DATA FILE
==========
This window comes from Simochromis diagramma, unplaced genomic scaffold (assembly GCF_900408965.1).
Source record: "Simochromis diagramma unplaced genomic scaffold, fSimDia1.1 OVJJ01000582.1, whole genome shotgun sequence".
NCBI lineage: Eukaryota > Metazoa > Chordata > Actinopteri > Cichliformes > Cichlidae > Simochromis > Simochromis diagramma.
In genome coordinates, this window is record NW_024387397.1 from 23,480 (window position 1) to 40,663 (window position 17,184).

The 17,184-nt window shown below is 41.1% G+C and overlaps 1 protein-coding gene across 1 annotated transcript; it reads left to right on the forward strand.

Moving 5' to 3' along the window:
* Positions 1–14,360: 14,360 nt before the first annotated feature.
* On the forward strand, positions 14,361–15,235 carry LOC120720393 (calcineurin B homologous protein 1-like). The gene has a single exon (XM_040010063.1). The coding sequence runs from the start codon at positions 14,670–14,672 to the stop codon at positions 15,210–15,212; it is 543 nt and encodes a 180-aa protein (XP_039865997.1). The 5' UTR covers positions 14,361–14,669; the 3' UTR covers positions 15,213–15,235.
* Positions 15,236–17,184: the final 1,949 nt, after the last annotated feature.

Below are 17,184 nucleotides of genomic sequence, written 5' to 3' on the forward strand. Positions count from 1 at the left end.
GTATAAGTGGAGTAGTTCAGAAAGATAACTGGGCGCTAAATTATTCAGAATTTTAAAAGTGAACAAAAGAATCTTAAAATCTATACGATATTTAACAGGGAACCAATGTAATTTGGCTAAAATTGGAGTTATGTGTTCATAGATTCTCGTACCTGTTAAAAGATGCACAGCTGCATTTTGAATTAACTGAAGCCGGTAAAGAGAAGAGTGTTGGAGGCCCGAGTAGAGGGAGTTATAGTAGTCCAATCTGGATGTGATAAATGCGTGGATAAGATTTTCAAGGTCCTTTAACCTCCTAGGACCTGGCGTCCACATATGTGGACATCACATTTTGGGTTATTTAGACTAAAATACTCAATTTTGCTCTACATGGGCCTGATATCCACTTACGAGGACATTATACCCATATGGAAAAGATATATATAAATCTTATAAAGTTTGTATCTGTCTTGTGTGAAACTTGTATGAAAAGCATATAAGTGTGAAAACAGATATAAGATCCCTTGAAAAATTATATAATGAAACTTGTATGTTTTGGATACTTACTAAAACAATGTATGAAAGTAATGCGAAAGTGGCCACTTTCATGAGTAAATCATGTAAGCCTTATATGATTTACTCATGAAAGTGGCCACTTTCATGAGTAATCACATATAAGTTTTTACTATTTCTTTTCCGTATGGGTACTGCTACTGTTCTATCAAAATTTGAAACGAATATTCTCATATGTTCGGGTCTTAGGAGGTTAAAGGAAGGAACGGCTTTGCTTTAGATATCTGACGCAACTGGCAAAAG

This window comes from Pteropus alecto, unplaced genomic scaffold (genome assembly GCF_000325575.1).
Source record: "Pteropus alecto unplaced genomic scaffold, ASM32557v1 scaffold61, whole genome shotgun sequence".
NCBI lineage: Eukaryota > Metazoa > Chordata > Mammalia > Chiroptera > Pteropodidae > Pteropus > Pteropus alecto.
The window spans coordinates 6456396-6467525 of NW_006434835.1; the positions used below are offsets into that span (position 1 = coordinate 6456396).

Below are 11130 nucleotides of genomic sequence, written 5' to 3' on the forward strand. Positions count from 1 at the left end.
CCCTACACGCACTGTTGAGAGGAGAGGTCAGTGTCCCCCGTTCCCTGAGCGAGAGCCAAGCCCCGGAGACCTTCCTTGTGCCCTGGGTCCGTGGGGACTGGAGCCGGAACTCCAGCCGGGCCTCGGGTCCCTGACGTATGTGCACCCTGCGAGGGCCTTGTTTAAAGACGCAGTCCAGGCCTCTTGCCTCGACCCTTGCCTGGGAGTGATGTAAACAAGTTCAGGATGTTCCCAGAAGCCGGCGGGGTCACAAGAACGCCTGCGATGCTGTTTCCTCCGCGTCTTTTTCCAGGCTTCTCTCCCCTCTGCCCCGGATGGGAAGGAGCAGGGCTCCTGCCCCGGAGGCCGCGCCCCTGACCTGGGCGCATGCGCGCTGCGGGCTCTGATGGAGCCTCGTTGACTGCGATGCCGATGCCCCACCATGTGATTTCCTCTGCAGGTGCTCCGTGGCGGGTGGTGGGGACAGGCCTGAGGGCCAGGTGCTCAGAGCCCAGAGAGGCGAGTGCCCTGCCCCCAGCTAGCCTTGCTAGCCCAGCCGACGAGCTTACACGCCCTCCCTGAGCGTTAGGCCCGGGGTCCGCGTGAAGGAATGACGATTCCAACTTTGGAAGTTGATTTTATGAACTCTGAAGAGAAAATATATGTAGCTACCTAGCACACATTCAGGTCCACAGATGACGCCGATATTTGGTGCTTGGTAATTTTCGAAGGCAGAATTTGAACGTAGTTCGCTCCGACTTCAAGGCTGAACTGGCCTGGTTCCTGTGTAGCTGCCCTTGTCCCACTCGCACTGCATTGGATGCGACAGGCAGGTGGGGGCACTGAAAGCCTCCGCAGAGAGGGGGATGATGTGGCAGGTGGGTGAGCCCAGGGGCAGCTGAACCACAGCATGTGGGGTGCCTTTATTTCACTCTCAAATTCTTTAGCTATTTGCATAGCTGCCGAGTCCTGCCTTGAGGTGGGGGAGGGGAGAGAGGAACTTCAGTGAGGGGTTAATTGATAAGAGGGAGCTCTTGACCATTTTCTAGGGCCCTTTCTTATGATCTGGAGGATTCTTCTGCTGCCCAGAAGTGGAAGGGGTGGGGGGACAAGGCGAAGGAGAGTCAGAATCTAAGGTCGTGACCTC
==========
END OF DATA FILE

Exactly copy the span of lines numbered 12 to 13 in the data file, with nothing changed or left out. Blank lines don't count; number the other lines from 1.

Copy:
This window comes from Pteropus alecto, unplaced genomic scaffold (genome assembly GCF_000325575.1).
Source record: "Pteropus alecto unplaced genomic scaffold, ASM32557v1 scaffold61, whole genome shotgun sequence".